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  6. Wim said on September 30, 2015 at 8:46 am

    Is Chaffetz actually capable of embarrassment? Are any of them?

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  7. coozledad said on September 30, 2015 at 9:17 am

    When did this gilled and finned sumbitch crawl up onto land?

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  8. brian stouder said on September 30, 2015 at 9:40 am

    See – North Carolina ain’t got nuthin’ on the Hoosier state, when it comes to slimeballs who call themselves God-fearin’ right-thinkin’ ‘Christian’ conservatives!

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  9. brian stouder said on September 30, 2015 at 9:41 am

    (somehow that’s not very re-assuring)

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  10. coozledad said on September 30, 2015 at 10:30 am

    Yeah, the oceans are warming and driving the bottom feeders out of their natural habitat.

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  11. susan said on September 30, 2015 at 10:47 am

    On the other hand (re: Planned Parenthood committee theatre), watch Rep. Elijah Cummings shine the light. Why aren’t more Democrats doing this?

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  12. brian stouder said on September 30, 2015 at 12:01 pm

    You know, really – this is why I’m conflicted regarding the possibility of VP Biden jumping into the race.

    On one hand, I look forward to voting for Sec Clinton.

    ON the other – Biden would absolutely ‘turn up the volume’ and answer this garbage back, if he takes the plunge and enters the fray.

    Que sera, sera – eh?

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  13. coozledad said on September 30, 2015 at 12:06 pm

    Longest serving House select committee since Watergate. Your tax dollars at work:
    Kevin McCarthy, a top Republican lawmaker on track to become the next speaker of the House, credited the Select Committee on Benghazi for damaging Clinton’s poll numbers — a surprising admission from a party that has sought to portray the investigation as even-handed and non-partisan.

    “Let me give you one example,” McCarthy said, citing his conservative credentials during an appearance on Fox News with Sean Hannity Tuesday night. “Everybody thought Hillary Clinton was unbeatable, right? But we put together a Benghazi special committee, a select committee. What are her numbers today? Her numbers are dropping. Why? Because she’s untrustable. But no one would’ve known any of that had happened had we not fought and made that happen.”

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  14. brian stouder said on September 30, 2015 at 12:38 pm

    It makes sense that that guy would jump at the chance to admit the whole thing is a “witch hunt” – the better to call Sec Clinton a witch, afterall.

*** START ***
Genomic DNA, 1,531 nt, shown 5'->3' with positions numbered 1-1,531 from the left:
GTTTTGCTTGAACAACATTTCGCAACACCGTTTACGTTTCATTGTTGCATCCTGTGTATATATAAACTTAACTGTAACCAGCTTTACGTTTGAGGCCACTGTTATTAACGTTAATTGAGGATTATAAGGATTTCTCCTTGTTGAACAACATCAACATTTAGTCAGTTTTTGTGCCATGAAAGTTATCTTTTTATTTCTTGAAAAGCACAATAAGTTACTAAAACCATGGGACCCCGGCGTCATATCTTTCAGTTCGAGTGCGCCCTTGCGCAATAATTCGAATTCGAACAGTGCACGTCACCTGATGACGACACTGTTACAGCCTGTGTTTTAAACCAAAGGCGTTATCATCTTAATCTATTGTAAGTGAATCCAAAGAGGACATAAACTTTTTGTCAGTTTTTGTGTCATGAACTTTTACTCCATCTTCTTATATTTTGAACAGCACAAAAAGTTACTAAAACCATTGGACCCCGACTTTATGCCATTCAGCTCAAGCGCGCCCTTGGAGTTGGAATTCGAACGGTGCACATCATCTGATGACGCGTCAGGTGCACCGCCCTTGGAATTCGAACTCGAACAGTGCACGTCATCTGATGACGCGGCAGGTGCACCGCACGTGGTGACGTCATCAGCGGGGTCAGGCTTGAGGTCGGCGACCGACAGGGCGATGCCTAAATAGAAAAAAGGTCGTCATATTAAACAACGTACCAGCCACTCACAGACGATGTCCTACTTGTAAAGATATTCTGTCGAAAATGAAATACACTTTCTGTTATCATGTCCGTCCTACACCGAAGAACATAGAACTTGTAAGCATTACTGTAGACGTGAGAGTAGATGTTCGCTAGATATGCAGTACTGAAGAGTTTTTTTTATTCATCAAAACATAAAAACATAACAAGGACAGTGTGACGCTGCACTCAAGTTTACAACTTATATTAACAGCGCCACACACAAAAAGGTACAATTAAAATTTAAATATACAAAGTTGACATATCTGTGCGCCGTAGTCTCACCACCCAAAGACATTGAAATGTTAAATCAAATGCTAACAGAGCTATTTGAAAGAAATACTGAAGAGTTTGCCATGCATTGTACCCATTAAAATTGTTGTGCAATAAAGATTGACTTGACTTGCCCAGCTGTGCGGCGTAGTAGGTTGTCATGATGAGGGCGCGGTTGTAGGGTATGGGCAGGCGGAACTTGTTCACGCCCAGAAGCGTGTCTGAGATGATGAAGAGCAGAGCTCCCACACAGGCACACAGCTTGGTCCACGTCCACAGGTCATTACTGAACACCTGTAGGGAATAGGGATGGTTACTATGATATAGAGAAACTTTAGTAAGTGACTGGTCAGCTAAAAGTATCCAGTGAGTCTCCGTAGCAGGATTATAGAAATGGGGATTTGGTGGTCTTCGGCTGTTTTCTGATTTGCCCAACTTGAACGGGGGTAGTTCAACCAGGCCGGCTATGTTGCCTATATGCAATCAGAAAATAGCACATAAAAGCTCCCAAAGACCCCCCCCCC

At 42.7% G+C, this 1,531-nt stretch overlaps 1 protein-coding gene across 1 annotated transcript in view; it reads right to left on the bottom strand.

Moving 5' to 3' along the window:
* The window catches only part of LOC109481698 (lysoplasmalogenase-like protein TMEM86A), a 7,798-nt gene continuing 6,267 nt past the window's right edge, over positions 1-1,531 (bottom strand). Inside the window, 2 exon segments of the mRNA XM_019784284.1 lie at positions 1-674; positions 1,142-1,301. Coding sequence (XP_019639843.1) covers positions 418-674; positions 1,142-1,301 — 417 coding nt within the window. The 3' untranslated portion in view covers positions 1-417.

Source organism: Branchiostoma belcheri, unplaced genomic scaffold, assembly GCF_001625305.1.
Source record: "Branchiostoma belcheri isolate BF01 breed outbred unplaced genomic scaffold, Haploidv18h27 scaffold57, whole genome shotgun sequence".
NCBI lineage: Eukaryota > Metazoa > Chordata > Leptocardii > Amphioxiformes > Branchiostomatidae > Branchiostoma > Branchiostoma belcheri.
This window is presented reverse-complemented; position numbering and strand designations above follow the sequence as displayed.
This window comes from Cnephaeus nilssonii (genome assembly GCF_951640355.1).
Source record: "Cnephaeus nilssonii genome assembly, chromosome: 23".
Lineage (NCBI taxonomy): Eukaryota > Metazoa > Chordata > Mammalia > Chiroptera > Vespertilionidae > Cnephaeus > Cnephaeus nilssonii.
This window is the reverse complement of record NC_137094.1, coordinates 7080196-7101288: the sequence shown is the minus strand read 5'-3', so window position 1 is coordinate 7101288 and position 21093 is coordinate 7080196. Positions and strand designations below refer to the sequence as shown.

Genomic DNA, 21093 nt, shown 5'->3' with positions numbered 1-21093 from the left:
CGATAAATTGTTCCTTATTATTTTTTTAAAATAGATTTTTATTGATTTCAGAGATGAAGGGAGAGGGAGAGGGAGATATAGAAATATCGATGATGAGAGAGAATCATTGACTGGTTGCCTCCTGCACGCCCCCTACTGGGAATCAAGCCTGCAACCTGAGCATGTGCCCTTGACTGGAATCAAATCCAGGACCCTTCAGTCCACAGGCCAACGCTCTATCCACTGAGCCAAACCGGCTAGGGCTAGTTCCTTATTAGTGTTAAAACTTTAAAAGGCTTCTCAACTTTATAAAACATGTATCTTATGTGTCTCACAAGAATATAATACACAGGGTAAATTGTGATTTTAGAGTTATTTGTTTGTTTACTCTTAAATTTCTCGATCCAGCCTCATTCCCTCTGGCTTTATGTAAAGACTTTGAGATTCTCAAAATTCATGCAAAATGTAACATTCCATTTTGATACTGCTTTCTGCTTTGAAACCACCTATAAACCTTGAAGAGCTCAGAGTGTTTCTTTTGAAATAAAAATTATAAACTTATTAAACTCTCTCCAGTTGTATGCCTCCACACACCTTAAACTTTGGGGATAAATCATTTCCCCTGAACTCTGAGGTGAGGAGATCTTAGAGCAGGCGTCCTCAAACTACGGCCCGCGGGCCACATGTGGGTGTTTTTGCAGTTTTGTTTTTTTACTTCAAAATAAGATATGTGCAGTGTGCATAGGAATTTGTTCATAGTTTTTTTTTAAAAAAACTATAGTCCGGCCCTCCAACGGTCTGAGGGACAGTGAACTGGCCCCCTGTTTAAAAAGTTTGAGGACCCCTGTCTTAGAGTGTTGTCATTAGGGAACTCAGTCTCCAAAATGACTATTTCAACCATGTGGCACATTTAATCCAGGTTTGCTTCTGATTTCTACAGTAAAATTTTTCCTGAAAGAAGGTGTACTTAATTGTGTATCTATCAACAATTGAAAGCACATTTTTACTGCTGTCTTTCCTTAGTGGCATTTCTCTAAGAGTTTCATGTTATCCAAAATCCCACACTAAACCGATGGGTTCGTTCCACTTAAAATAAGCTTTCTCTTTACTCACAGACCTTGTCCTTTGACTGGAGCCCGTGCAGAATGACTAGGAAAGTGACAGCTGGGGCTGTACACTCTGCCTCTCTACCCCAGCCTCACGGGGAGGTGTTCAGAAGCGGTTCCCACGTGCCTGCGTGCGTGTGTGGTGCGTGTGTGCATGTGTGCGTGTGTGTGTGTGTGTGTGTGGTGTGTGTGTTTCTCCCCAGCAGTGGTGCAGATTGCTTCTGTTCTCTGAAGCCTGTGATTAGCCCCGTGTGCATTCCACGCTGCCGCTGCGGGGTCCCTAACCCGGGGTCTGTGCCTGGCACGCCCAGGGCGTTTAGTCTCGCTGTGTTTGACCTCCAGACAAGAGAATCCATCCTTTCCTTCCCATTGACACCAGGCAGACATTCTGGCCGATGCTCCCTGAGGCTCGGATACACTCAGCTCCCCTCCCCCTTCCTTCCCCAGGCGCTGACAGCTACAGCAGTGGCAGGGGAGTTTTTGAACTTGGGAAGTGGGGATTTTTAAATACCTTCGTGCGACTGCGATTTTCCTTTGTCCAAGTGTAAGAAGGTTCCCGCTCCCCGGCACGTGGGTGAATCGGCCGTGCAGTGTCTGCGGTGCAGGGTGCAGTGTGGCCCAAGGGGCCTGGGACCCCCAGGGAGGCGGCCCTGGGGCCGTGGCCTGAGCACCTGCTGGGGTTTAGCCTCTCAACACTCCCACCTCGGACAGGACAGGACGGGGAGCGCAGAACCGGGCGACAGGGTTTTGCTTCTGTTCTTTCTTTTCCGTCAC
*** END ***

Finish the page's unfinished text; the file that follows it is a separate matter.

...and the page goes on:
If I was Sec Clinton – I’d waste no more than a few milliseconds before berating the “NEW, proud, unreconstructed McCarthyism” of 2015 Republicans

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  15. Deggjr said on September 30, 2015 at 1:38 pm

    @Coozledad #7 – An excellent variation of “Don’t pay the ransom honey, I escaped!”. State House Majority Leader Rep. Jud McMillin (R) was very fortunate to recover his stolen cell phone.

    More good fortune: McMillin did not reveal any details about his doppelganger’s activities.

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  16. coozledad said on September 30, 2015 at 1:48 pm

    McMillin is alleged to have texted Stapleton that he was heartsick being separated from her and sent photos of himself masturbating with a string tied tightly from his testicles to the wheels of a rolling office chair to illustrate his pain.

    Another argument for improved arts education in this country.

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  17. brian stouder said on September 30, 2015 at 1:55 pm

    “…sent photos of himself masturbating with a string tied tightly from his testicles to the wheels of a rolling office chair to illustrate his pain

    That’s just….nuts!

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  18. coozledad said on September 30, 2015 at 1:59 pm

    What’s really weird is he then took the office chair and threw it off the roof of his garage.

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  19. brian stouder said on September 30, 2015 at 2:09 pm

    Talk about your grand finales!

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  20. Sue said on September 30, 2015 at 2:22 pm

    One of the only things about Scott Walker and his Republican pets and pals that really got editorial boards in Wisconsin riled up was when they tried to sneak through a gutting of the open records laws, to the point where legislators wouldn’t have had to release any information about bills under construction. Nothing, if they thought it was not conducive to the running of the government or something. The editorials were across-the-board screamers and usually included, by name, each of the 12 R legislators responsible for the proposed legislation. Of course it came out after an initial denial that Scott Walker had already said he would sign it.
    Which further reinforced my belief that what’s been happening to Wisconsinites for the last several years is directly due to the fact that we’re not concerned about the bullshit coming out of Walker’s, and Fitzgerald’s, and Vos’s offices until it bites us directly in the nether regions. I wondered, if having mining companies openly writing beneficial legislation for themselves gets a pass from editorial writers, why get so upset about not being allowed to know about it to begin with? But apparently this was just an unthinkable thing to do, interfering with the press’s right to do their job. Which I wish to hell they would either do or be allowed to do, depending on who’s calling the shots I guess.

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  21. Deborah said on September 30, 2015 at 2:59 pm